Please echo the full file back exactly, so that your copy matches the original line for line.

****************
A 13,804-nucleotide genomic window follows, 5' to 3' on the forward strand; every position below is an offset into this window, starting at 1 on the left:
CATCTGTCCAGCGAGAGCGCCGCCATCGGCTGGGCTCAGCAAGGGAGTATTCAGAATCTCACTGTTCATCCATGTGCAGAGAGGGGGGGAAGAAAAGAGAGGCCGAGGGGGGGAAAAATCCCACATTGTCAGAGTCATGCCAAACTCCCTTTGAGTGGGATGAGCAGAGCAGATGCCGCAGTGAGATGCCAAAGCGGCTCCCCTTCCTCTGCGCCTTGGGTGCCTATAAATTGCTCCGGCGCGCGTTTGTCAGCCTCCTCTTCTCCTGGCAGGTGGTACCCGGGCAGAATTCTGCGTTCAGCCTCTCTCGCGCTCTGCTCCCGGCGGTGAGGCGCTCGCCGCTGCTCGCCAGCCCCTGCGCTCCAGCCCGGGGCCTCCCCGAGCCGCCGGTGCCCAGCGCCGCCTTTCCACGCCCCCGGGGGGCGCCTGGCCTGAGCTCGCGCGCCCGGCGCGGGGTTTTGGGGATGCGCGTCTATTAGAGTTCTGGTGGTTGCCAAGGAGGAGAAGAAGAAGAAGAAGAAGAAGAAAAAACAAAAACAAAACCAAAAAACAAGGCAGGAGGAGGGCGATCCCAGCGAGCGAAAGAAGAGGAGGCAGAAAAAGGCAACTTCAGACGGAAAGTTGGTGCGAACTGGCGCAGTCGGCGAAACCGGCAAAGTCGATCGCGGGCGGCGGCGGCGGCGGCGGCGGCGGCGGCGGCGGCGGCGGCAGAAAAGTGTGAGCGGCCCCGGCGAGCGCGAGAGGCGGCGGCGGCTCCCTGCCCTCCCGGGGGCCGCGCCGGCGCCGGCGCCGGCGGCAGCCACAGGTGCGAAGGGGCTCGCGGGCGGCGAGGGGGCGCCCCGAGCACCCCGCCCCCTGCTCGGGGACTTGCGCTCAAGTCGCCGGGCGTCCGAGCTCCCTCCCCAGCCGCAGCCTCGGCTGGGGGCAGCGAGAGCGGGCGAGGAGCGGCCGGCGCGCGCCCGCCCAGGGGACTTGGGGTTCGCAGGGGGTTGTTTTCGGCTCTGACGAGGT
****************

A 13,804-nucleotide genomic window follows, 5' to 3' on the forward strand; every position below is an offset into this window, starting at 1 on the left:
CATCTGTCCAGCGAGAGCGCCGCCATCGGCTGGGCTCAGCAAGGGAGTATTCAGAATCTCACTGTTCATCCATGTGCAGAGAGGGGGGGAAGAAAAGAGAGGCCGAGGGGGGGAAAAATCCCACATTGTCAGAGTCATGCCAAACTCCCTTTGAGTGGGATGAGCAGAGCAGATGCCGCAGTGAGATGCCAAAGCGGCTCCCCTTCCTCTGCGCCTTGGGTGCCTATAAATTGCTCCGGCGCGCGTTTGTCAGCCTCCTCTTCTCCTGGCAGGTGGTACCCGGGCAGAATTCTGCGTTCAGCCTCTCTCGCGCTCTGCTCCCGGCGGTGAGGCGCTCGCCGCTGCTCGCCAGCCCCTGCGCTCCAGCCCGGGGCCTCCCCGAGCCGCCGGTGCCCAGCGCCGCCTTTCCACGCCCCCGGGGGGCGCCTGGCCTGAGCTCGCGCGCCCGGCGCGGGGTTTTGGGGATGCGCGTCTATTAGAGTTCTGGTGGTTGCCAAGGAGGAGAAGAAGAAGAAGAAGAAGAAGAAAAAACAAAAACAAAACCAAAAAACAAGGCAGGAGGAGGGCGATCCCAGCGAGCGAAAGAAGAGGAGGCAGAAAAAGGCAACTTCAGACGGAAAGTTGGTGCGAACTGGCGCAGTCGGCGAAACCGGCAAAGTCGATCGCGGGCGGCGGCGGCGGCGGCGGCGGCGGCGGCGGCGGCGGCGGCAGAAAAGTGTGAGCGGCCCCGGCGAGCGCGAGAGGCGGCGGCGGCTCCCTGCCCTCCCGGGGGCCGCGCCGGCGCCGGCGCCGGCGGCAGCCACAGGTGCGAAGGGGCTCGCGGGCGGCGAGGGGGCGCCCCGAGCACCCCGCCCCCTGCTCGGGGACTTGCGCTCAAGTCGCCGGGCGTCCGAGCTCCCTCCCCAGCCGCAGCCTCGGCTGGGGGCAGCGAGAGCGGGCGAGGAGCGGCCGGCGCGCGCCCGCCCAGGGGACTTGGGGTTCGCAGGGGGTTGTTTTCGGCTCTGACGAGGT